As mentioned in yesterday’s post, this weekend is a rare double header for us avid consumers of alcoholic delights. Sunday is Cinco de Mayo (every American’s 2nd favorite culturally errant holiday used as an excuse to drink excessively) and you’ll see more about that tomorrow. But, before that comes a truly All American Day Of Drinking: The Kentucky Derby. Now some of you may hear the phrase Kentucky Derby and think one of two things. The first being simply a flash of sweaty white dudes deep in the south with a bunch of ponies and ladies in weird hates. The second is probably, “Why is he talking about the Kentucky Derby if he has such a pathological hatred for horses?” I welcome your concerns and will address them in turn.
First off, yes. The Kentucky Derby is absolutely a Southern tradition. Seersucker, pale colors, big hats for the ladies, bow ties for the men, and most importantly bourbon are the defining elements of the event and for at least this day should be whole heartedly embraced. The key element, to me at least, is the bourbon. And in the setting of the Kentucky Derby bourbon takes on the form of the Mint Julep. There are 4 key elements here: crushed ice, fresh mint, strong bourbon, and a silver Derby Cup. The recipe calls for a little work when crushing the mint with your muddler (you do have a muddler right?) but overall is pretty simple. Need special direction? Check here. And don’t forget, bourbon is the official spirit of America.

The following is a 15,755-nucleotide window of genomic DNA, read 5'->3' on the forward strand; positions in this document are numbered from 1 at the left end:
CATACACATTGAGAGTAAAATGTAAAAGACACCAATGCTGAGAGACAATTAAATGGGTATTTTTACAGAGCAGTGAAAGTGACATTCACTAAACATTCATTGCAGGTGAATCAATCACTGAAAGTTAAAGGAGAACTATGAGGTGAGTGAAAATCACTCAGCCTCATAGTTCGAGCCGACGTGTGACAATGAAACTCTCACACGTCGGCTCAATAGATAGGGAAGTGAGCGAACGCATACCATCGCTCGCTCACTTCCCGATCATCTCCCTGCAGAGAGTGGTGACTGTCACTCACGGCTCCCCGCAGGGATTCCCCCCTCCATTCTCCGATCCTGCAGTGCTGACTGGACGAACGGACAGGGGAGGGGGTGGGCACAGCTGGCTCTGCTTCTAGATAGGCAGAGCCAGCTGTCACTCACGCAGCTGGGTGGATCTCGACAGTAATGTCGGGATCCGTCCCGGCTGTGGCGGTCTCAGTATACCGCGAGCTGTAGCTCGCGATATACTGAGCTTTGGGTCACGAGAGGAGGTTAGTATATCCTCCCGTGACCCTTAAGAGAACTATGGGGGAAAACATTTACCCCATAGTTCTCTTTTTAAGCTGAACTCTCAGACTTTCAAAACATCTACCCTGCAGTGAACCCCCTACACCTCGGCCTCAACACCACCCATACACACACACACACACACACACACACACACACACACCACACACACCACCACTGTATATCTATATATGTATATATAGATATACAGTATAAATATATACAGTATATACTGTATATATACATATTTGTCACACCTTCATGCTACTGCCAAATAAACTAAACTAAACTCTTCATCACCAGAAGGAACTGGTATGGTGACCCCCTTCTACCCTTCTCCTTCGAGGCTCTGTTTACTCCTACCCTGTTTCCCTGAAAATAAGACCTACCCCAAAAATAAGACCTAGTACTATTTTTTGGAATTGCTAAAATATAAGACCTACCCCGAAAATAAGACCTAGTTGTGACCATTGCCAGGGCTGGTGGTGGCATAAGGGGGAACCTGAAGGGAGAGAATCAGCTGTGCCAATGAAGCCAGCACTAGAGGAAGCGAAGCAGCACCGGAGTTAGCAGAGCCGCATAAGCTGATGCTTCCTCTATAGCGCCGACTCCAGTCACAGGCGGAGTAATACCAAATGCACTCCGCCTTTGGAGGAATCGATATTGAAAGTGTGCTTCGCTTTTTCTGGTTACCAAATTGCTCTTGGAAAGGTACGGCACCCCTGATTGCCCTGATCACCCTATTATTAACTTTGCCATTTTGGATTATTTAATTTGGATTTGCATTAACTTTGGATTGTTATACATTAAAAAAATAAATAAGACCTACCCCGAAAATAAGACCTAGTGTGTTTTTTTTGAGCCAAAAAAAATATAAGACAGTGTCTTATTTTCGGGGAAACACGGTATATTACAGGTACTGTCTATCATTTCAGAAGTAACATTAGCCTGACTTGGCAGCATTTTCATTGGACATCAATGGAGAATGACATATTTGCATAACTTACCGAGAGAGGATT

Secondly, yes the horses are also a very important part of this race and yes I do have a completely legitimate fear of horses (have you seen how big those damn things are?). But, I enjoy the derby the same way I enjoy all horse races by enjoying the atmosphere, the drink, and the rush of watching your horse cross the finish line. And also there’s a giant fence in between us.
More importantly than all this, just let yourself fall into the revelry of the event. America doesn’t have a lot of things to celebrate that are wholly ours. Most traditions are adapted from, rooted in, or simply lifted from ones found in other countries and cultures. However, the Derby much like The 4th of July and Thanksgiving are entirely ours, and may be the most entirely American after The Fourth. So yeah, enjoy it! Get dressed up, wear a bow-tie, have a few too many juleps, place a few wagers, even throw a party if you feel up to it. Also, if you’re lucky enough to be attending the event itself, make sure you dress the part.